As Playoffs Loom, the NFL Tinkers With Its Ad-Break Structure

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Quarterback Jared Goff of the Los Angeles Rams is brought down by the Seattle Seahawks at CenturyLink Field on Thursday in Seattle.
Quarterback Jared Goff of the Los Angeles Rams is brought down by the Seattle Seahawks at CenturyLink Field on Thursday in Seattle. Credit: Otto Greule Jr/Getty Images

In a bid to gather fresh intelligence about audience retention as it relates to advertising breaks, the NFL and its network partners are about to kick the tires on an experiment that will change the frequency and duration of the in-game commercial pods.

According to people familiar with the plan, the one-week test will reduce the number of commercial breaks from the standard five per quarter to four, while retaining the usual spot load. In other words, while football fans will have fewer opportunities to make kitchen runs and bathroom breaks, the ad pods that do air will eat up more clock.

The league-wide trial goes into effect on Week 16, which coincides with the 12 scheduled Dec. 24 games as well as a pair of Christmas matchups. (The Ravens and Steelers look to Scrooge one another out of a playoff berth at 4:30 p.m. EST on NFL Network, and NBC wraps its eleventh season of "Sunday Night Football" with the Broncos and the Chiefs, two NFC East rivals that decidedly did not exchange Secret Santa gifts.)

ESPN's final "Monday Night Football" production of 2016 will also serve as a proving ground for the ad break probe. On Dec. 26, the Dallas Cowboys will appear in their twelfth national TV window of the season as they host the red-hot Detroit Lions.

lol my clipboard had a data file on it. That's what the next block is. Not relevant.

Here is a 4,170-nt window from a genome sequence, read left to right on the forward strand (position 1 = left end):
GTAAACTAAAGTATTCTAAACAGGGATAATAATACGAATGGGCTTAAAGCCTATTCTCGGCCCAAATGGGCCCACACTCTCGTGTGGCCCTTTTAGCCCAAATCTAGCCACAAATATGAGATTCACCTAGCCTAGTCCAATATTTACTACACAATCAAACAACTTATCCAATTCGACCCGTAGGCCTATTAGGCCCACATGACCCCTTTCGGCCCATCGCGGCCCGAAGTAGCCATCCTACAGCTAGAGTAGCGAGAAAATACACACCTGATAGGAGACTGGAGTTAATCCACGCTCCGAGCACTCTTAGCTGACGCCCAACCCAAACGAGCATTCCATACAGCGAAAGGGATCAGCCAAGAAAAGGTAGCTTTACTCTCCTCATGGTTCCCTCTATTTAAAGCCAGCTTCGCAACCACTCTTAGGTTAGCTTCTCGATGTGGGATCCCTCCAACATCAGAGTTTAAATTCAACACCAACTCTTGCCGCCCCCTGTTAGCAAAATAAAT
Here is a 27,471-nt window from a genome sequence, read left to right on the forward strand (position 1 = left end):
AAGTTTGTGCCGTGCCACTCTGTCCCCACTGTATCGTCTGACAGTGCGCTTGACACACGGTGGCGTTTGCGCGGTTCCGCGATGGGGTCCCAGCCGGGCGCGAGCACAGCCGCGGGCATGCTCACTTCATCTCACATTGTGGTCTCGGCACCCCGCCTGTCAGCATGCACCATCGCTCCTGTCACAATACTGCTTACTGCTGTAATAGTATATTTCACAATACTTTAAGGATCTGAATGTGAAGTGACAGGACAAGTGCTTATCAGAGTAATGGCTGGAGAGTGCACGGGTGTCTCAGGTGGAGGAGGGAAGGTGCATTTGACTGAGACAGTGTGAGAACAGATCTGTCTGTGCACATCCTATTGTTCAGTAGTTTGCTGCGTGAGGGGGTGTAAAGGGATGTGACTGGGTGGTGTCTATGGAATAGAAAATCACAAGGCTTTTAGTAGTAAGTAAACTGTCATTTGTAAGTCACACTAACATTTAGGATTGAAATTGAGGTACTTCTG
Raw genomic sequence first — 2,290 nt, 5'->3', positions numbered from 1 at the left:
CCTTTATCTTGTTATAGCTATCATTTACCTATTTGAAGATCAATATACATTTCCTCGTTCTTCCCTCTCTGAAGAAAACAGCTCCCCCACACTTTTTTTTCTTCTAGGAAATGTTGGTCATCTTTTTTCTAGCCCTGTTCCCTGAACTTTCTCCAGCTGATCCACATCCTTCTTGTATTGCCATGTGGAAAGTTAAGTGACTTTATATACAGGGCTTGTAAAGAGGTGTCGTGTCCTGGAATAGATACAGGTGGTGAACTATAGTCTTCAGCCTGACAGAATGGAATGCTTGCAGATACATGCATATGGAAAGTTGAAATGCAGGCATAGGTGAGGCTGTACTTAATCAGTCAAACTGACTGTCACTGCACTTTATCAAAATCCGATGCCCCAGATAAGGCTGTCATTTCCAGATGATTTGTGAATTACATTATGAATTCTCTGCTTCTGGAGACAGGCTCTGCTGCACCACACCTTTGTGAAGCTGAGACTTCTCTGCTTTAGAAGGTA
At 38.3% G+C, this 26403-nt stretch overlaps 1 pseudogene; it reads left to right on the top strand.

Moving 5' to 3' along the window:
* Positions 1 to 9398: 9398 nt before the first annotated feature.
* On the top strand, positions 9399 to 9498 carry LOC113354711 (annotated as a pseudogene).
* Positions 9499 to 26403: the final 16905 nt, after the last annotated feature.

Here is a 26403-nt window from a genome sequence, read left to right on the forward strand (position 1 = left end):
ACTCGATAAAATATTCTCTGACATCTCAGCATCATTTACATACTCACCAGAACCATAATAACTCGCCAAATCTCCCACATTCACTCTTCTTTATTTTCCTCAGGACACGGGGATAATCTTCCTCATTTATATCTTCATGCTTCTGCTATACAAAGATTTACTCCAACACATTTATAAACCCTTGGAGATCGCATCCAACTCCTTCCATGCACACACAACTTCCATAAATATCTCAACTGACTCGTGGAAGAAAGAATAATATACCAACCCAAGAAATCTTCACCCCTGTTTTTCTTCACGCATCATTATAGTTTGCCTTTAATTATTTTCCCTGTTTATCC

News of the experiment was first broken by SportsBusiness Daily.

While details about the mechanics of the holiday experiment remain somewhat vague, sources said that the actual volume of total in-game ads would not change. The NFL isn't looking to take any Christmas goose off the networks' plates; rather, it hopes to use the pod test as a means to learn more about the relationship between break structure and the overall fan experience.

One seemingly obvious place to stage a pod extraction is during the infernal interval between a score and the subsequent exchange of possession. The whiplash touchdown-ad break-kickoff-ad break sequence has long been a source of frustration for fans, as it sacrifices the natural flow of the game on the altar of blaring, hyper-caffeinated commerce. Thirty seconds of football sandwiched between the game's fourth promo for the NFL Shop and the umpteenth airing of that interminable Apple holiday featuring Brad Garrett's warbling Frankenstein's monster is nobody's idea of a good time.

NFL officials last month said the league has been ruminating over ways to eliminate pockets of dead air from its broadcasts, both for viewers at home and fans in the stadium. While commercial messaging isn't the only target (the replay review process also is under scrutiny), the sense among NFL execs is that they have a fair amount of latitude to improve the overall commercial environment.

During his appearance at the Nov. 9 National Association of Broadcasters Show in New York, NFL exec VP of media Brian Rolapp said his team was looking to optimize the ad breaks. "An NFL game can have close to 70 commercial units in a game," Mr. Rolapp said. "Can we do that better? And it's not just [a matter of] … taking commercials out of the game to do something different, [but] do you actually spread out the commercial pods?"

That series of hypotheticals was reiterated earlier this week by NFL commissioner Roger Goodell, who returned to the commercial pod issue at the tail end of his Dec. 14 press conference. "We're evaluating every aspect of the game presentation," Mr. Goodell said. "[Can we] reduce the number of interruptions, including commercial interruptions? Can we change the pods in a way that would be … better from a fan standpoint? We're working with all that and we're collecting on that data. We're focusing on several initiatives we think can address those issues … and some of those we will experiment with this year."